Such pleas to dial back the budget were echoed by several other speakers.
"My sister works for Manhattan College. She did not get a cost of living increase last year, and she's is not getting a cost of living increase this year," said Jared King. "That is how the private sector is dealing with the economic situation."
The budget also levies a set of new fees that would raise an expected $220,00 for the town. Included are a false alarm fee for the police department and an increase in dog licensing fees. The Parks and Recreation Department would also increase fees and make other changes for an estimated $22,000 in revenue.
Included in those changes would be increased fees for field usage for $7,000 in revenue. Scott Bonanno objected to these changes, calling it unfair to levy them on a class of users.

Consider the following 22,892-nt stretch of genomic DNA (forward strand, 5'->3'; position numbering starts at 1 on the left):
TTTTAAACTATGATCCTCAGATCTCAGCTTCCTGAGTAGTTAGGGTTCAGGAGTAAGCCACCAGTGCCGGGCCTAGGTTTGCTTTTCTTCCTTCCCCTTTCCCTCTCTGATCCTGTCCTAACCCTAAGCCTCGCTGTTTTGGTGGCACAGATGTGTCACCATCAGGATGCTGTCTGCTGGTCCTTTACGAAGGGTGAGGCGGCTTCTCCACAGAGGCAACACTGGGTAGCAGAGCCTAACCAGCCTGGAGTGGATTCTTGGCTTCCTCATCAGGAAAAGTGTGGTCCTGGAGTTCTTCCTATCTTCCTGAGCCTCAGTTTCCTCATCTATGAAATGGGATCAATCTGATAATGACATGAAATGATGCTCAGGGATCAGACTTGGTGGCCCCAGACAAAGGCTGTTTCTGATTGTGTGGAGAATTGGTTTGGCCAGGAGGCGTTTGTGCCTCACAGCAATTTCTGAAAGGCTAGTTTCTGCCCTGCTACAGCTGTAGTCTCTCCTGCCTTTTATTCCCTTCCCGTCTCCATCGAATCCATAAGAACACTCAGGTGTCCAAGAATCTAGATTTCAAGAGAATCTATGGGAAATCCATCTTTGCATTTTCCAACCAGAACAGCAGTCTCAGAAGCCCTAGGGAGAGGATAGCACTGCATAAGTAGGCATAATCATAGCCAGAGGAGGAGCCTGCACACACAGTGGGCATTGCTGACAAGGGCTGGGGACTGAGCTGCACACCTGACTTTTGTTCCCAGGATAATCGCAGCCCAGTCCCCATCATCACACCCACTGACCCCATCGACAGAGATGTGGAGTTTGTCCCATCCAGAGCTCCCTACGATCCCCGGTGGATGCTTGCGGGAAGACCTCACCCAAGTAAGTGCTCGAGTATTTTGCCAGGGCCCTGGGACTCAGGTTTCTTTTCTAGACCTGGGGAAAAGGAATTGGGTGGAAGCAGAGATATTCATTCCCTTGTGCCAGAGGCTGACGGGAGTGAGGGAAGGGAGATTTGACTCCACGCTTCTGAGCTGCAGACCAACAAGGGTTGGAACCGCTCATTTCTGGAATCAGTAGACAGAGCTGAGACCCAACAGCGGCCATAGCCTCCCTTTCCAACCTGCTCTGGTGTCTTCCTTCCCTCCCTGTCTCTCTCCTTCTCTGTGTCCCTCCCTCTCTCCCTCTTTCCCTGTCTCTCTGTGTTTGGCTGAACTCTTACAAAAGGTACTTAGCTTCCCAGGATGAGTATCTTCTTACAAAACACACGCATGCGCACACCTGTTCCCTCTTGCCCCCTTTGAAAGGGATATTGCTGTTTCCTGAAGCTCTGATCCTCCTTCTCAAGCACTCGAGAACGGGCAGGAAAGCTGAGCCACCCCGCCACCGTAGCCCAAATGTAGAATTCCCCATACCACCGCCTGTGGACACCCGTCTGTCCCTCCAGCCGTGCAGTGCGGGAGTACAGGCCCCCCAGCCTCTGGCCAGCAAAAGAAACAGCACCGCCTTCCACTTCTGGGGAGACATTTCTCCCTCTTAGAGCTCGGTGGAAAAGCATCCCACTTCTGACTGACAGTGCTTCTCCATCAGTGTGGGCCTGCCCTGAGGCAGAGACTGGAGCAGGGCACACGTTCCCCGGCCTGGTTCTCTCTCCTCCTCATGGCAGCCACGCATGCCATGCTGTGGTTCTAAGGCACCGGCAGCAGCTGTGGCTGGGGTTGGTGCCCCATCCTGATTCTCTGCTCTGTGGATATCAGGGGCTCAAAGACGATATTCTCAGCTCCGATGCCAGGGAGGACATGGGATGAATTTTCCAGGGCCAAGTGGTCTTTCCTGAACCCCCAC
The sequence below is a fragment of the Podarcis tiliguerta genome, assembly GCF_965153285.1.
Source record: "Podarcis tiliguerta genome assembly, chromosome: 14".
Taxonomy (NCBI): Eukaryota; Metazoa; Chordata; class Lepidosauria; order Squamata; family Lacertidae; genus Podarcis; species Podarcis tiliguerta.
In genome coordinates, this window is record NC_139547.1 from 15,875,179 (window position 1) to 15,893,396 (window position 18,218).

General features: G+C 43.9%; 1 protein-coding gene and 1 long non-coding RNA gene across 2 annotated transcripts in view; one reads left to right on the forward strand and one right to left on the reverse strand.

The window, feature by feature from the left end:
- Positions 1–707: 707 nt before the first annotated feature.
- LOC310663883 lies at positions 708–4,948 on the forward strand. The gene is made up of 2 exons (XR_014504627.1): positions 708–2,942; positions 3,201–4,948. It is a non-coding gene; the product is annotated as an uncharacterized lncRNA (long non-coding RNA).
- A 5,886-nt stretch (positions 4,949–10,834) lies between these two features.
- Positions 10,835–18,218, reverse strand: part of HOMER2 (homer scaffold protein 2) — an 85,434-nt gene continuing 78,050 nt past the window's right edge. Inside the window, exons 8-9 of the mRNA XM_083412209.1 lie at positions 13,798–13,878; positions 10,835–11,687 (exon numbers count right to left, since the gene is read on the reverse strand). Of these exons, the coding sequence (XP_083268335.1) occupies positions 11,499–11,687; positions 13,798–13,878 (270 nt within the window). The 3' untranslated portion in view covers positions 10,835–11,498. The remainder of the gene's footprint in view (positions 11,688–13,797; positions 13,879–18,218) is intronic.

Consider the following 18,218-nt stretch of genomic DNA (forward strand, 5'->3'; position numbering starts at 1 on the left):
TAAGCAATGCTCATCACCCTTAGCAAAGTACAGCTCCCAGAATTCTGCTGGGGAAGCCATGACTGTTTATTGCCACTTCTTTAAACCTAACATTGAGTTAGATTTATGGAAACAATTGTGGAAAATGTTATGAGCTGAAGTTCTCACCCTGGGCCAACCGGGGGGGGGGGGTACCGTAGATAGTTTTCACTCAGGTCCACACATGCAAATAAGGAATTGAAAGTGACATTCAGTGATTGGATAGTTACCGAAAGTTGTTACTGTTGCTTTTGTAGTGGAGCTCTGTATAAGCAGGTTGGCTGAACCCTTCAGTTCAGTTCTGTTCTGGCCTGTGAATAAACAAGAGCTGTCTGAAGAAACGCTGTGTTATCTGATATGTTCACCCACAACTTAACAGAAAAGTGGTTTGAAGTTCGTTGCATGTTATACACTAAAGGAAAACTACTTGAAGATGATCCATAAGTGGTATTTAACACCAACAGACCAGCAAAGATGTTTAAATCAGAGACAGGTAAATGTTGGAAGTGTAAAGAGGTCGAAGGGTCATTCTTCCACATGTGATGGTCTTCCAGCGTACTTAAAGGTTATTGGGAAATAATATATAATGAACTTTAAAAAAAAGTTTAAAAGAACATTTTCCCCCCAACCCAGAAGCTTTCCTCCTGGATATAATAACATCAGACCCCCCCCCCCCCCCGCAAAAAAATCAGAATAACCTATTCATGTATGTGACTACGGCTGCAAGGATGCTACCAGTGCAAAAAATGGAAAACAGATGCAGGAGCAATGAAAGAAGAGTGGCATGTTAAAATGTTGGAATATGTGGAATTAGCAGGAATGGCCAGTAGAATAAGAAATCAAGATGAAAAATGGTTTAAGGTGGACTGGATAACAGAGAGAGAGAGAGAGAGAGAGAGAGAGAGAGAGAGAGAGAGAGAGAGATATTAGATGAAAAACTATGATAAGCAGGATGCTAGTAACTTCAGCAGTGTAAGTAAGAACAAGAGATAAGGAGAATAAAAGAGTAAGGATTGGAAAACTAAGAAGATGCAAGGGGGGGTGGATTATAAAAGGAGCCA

"It's specifically targets youth-based organizations," he said.
Director of Parks and Recreation Nan Lanahan said fees would be increased for youth nonprofit organizations and adult leagues. They haven't been raised since the town instituted fees in 2007, and the cost of maintaining the fields (materials and labor) has risen since then.
But it wasn't just the often-controversial topics of raises, taxes and fees that drew public comment. The tentative budget includes a spending plan for the next few years that lays out how the town should borrow and spend on upcoming projects. Messina had previously called it a capital plan, but on Wednesday admitted it doesn't quite reach that level.
"It was probably stating a bit more than I should have that we have a capital plan in our budget, but we do have a capital component," he said.
Resident Bob Jazinski said while bonding for big projects is a good idea, he warned against going overboard on borrowing.